So I assume individual Armenian Orthodox faithful can venerate Severus as a Saint?
I don't see why not, and I personally don't have a problem calling him a saint.
You got to realize that 99.9% of all Armenians are completely unaware of these issues. (Same thing can be said about Chalcedon.) Among those that are aware of the issues surrounding St. Severus, you'll find different opinions.
I know a deacon with a Master of Divinity degree, who studied at Etchmiadzin. He's very scholarly, and in addition to knowing Classical Armenian, is also proficient in Syriac. In fact, he is currently translating the works of St. Isaac the Syrian from Syriac into Armenian. He has told me that the Armenian Church has nothing to do with Julianism anymore, that our Christology is identical to that of all the other OO Churches, that the anathemas against Severus of Antioch are no longer in effect, and that Armenians are perfectly free to venerate St. Severus, even though he is not on our calendar. I've heard some others express the same opinion.
Then I've known a couple of people who insist that the Armenian Church is still Julianist in its Christology, that we have a different Christology than the other OO's, that Severus is still actively under anathema, and that we should never under any circumstances call him a saint.
And then I've heard everything in between.
I have serious trouble giving credibility to the second opinion (we are still Julianist and Severus is still a condemned heretic.) This is for the following reasons:
For one thing, Julian's writings do not survive in Armenian. To put this in perspective, scholars have found the massive collection of ancient manuscripts in the Matenataran in Armenia to be a treasure trove when it comes to finding very early copies of manuscripts that have been lost elsewhere. And yet, absolutely nothing of Julian has been preserved. If his system had survived the Council of Manzikert, his writings would be found preserved in Armenian. My understanding, however, is that not only have they not been preserved in Armenian, there is no evidence that they were ever even translated into Armenian, which calls into question how widespread or entrenched Juianism ever was in the Armenian Church.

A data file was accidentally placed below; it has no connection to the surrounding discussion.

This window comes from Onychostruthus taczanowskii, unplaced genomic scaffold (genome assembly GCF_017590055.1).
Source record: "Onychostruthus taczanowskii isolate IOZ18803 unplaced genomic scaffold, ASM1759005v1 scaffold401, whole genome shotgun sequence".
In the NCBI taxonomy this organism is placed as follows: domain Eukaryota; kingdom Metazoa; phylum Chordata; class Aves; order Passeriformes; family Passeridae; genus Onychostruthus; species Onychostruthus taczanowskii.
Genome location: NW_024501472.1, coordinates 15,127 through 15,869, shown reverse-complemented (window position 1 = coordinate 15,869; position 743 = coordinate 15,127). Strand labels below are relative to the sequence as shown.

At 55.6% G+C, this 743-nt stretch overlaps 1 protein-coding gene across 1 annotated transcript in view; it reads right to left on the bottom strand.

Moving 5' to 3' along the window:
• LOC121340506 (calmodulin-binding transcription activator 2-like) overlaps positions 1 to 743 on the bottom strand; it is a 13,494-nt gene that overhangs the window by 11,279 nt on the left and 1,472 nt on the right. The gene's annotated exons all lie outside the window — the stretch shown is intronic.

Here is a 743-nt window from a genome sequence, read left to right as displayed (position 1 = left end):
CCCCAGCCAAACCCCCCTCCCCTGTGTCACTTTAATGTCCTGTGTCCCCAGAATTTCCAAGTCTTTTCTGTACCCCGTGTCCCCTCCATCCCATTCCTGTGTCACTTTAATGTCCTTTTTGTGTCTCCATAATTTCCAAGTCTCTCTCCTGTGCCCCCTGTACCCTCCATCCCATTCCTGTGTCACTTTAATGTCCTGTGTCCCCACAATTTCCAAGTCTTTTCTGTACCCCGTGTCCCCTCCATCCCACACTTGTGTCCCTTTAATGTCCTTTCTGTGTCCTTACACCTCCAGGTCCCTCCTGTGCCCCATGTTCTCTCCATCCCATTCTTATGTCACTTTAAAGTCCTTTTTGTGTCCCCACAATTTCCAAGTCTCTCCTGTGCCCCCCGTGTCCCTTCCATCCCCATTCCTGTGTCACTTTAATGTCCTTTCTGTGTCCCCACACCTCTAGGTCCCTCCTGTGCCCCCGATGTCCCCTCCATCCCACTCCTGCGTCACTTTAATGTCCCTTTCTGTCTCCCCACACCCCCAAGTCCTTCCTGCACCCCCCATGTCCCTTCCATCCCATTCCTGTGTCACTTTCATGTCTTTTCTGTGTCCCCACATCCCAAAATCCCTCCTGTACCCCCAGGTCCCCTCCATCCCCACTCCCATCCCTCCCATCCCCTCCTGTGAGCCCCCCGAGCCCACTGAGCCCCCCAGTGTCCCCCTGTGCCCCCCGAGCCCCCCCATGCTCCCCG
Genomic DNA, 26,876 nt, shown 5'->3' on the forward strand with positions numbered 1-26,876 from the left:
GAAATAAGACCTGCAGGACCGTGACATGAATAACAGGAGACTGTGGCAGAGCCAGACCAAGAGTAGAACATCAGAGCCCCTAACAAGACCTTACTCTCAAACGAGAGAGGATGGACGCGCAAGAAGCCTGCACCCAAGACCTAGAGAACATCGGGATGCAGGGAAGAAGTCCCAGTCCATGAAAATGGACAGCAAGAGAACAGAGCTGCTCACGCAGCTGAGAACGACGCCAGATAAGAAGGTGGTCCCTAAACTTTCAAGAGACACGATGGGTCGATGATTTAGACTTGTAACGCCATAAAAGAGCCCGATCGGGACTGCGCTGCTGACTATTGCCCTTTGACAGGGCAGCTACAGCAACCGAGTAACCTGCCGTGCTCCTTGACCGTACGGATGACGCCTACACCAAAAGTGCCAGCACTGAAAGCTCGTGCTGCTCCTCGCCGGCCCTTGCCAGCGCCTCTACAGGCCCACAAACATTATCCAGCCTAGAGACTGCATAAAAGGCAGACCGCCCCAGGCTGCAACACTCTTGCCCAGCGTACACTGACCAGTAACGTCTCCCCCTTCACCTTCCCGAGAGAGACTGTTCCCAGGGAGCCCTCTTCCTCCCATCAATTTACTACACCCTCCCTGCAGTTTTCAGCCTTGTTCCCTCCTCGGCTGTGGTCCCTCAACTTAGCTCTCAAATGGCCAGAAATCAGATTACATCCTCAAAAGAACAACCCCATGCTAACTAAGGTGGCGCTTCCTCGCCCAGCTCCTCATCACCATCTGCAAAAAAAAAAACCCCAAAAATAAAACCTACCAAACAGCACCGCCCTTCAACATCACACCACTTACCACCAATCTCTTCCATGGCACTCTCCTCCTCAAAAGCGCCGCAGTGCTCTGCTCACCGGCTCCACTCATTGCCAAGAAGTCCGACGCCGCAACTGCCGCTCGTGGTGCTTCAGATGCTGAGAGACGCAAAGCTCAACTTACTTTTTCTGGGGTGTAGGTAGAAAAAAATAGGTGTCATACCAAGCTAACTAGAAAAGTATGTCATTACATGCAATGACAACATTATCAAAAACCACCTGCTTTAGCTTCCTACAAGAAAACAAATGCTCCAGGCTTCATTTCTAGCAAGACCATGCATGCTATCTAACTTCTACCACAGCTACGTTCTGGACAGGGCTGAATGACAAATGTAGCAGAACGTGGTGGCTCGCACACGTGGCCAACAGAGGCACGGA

Secondly, if St. Severus were still under anathema, there would still be anathemas pronounced against him. There would, at the very least, be something dating past the early 700's. And yet it is my understanding that none have been produced since then. As I stated earlier, our priests have to read a very lengthy anathema when they get ordained. This anathema is very long and thorough, takes forever, and condemns every obscure person who ever made a mistake about God. Severus of Antioch is nowheres in there.
Thirdly, to the extent that I have met people who take the attitude that St. Severus is still a heretic, I find they can't really articulate what it is he taught that was heretical. I've asked for specifics of what it was he said or wrote that was wrong, or that differs from what the Armenian Church teaches, and I can't get an answer. Similarly, when I've asked for the difference between our Christology and that of the Syriac and Coptic Churches, I can't get a specific answer. In fact their position seems to be based on the attitude that our Church leaders of the past cannot have been wrong about something, and that if some of them once condemned Severus, then he must still be condemned and it must be for good reason. I have a problem with that attitude. While I have great respect for our leaders of the past, I don't believe any of them were infallible.
Lastly, if the Armenians still actively anathematized St. Severus, or had a different Christology from the Syriac and Coptic Churches, there would be no way that we would still be in communion with them. People are just not that tolerant.
Anyway, to answer your question above, whether an Armenian can venerate Severus of Antioch will depend on whom you ask. Like I said, I don't have a problem with it, and I get the feeling that most Armenians who know who he is won't have a problem with it.